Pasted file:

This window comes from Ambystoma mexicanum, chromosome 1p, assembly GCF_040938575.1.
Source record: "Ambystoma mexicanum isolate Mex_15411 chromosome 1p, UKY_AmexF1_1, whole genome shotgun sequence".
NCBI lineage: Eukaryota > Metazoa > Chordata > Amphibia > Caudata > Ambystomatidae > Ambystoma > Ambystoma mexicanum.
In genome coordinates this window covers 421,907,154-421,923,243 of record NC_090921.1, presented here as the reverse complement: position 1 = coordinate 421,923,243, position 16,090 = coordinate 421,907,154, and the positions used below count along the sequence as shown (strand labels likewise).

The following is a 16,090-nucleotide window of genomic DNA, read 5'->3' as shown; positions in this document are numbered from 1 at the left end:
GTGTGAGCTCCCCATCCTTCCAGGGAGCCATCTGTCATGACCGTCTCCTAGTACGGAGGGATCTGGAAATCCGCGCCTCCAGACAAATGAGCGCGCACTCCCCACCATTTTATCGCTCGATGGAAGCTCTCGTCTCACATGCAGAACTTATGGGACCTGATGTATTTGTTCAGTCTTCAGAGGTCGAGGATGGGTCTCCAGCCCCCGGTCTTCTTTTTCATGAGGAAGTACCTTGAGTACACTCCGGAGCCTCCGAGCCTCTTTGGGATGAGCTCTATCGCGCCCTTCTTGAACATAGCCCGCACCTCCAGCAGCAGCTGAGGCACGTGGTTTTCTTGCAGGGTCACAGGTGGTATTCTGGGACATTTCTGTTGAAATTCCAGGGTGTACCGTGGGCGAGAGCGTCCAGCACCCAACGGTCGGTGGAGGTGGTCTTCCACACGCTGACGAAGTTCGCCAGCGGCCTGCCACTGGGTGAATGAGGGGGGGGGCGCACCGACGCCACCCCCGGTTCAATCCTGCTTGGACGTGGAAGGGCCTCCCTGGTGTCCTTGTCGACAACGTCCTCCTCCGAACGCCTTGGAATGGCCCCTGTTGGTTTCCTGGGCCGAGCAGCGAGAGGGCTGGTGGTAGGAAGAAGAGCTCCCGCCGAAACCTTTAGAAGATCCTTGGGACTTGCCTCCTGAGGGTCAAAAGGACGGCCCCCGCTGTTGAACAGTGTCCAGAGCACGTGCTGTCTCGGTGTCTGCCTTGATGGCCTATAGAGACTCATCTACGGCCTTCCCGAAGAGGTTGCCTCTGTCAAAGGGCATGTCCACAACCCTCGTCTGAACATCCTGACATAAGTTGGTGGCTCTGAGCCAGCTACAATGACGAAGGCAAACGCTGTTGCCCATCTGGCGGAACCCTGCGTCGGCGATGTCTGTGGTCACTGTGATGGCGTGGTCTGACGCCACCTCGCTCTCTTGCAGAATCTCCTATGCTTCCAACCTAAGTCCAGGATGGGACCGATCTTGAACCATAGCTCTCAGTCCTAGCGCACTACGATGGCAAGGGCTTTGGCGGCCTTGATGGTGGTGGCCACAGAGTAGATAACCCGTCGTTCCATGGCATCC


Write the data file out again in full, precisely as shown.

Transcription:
This window comes from Ambystoma mexicanum, chromosome 1p, assembly GCF_040938575.1.
Source record: "Ambystoma mexicanum isolate Mex_15411 chromosome 1p, UKY_AmexF1_1, whole genome shotgun sequence".
NCBI lineage: Eukaryota > Metazoa > Chordata > Amphibia > Caudata > Ambystomatidae > Ambystoma > Ambystoma mexicanum.
In genome coordinates this window covers 421,907,154-421,923,243 of record NC_090921.1, presented here as the reverse complement: position 1 = coordinate 421,923,243, position 16,090 = coordinate 421,907,154, and the positions used below count along the sequence as shown (strand labels likewise).

The following is a 16,090-nucleotide window of genomic DNA, read 5'->3' as shown; positions in this document are numbered from 1 at the left end:
GTGTGAGCTCCCCATCCTTCCAGGGAGCCATCTGTCATGACCGTCTCCTAGTACGGAGGGATCTGGAAATCCGCGCCTCCAGACAAATGAGCGCGCACTCCCCACCATTTTATCGCTCGATGGAAGCTCTCGTCTCACATGCAGAACTTATGGGACCTGATGTATTTGTTCAGTCTTCAGAGGTCGAGGATGGGTCTCCAGCCCCCGGTCTTCTTTTTCATGAGGAAGTACCTTGAGTACACTCCGGAGCCTCCGAGCCTCTTTGGGATGAGCTCTATCGCGCCCTTCTTGAACATAGCCCGCACCTCCAGCAGCAGCTGAGGCACGTGGTTTTCTTGCAGGGTCACAGGTGGTATTCTGGGACATTTCTGTTGAAATTCCAGGGTGTACCGTGGGCGAGAGCGTCCAGCACCCAACGGTCGGTGGAGGTGGTCTTCCACACGCTGACGAAGTTCGCCAGCGGCCTGCCACTGGGTGAATGAGGGGGGGGGCGCACCGACGCCACCCCCGGTTCAATCCTGCTTGGACGTGGAAGGGCCTCCCTGGTGTCCTTGTCGACAACGTCCTCCTCCGAACGCCTTGGAATGGCCCCTGTTGGTTTCCTGGGCCGAGCAGCGAGAGGGCTGGTGGTAGGAAGAAGAGCTCCCGCCGAAACCTTTAGAAGATCCTTGGGACTTGCCTCCTGAGGGTCAAAAGGACGGCCCCCGCTGTTGAACAGTGTCCAGAGCACGTGCTGTCTCGGTGTCTGCCTTGATGGCCTATAGAGACTCATCTACGGCCTTCCCGAAGAGGTTGCCTCTGTCAAAGGGCATGTCCACAACCCTCGTCTGAACATCCTGACATAAGTTGGTGGCTCTGAGCCAGCTACAATGACGAAGGCAAACGCTGTTGCCCATCTGGCGGAACCCTGCGTCGGCGATGTCTGTGGTCACTGTGATGGCGTGGTCTGACGCCACCTCGCTCTCTTGCAGAATCTCCTATGCTTCCAACCTAAGTCCAGGATGGGACCGATCTTGAACCATAGCTCTCAGTCCTAGCGCACTACGATGGCAAGGGCTTTGGCGGCCTTGATGGTGGTGGCCACAGAGTAGATAACCCGTCGTTCCATGGCATCC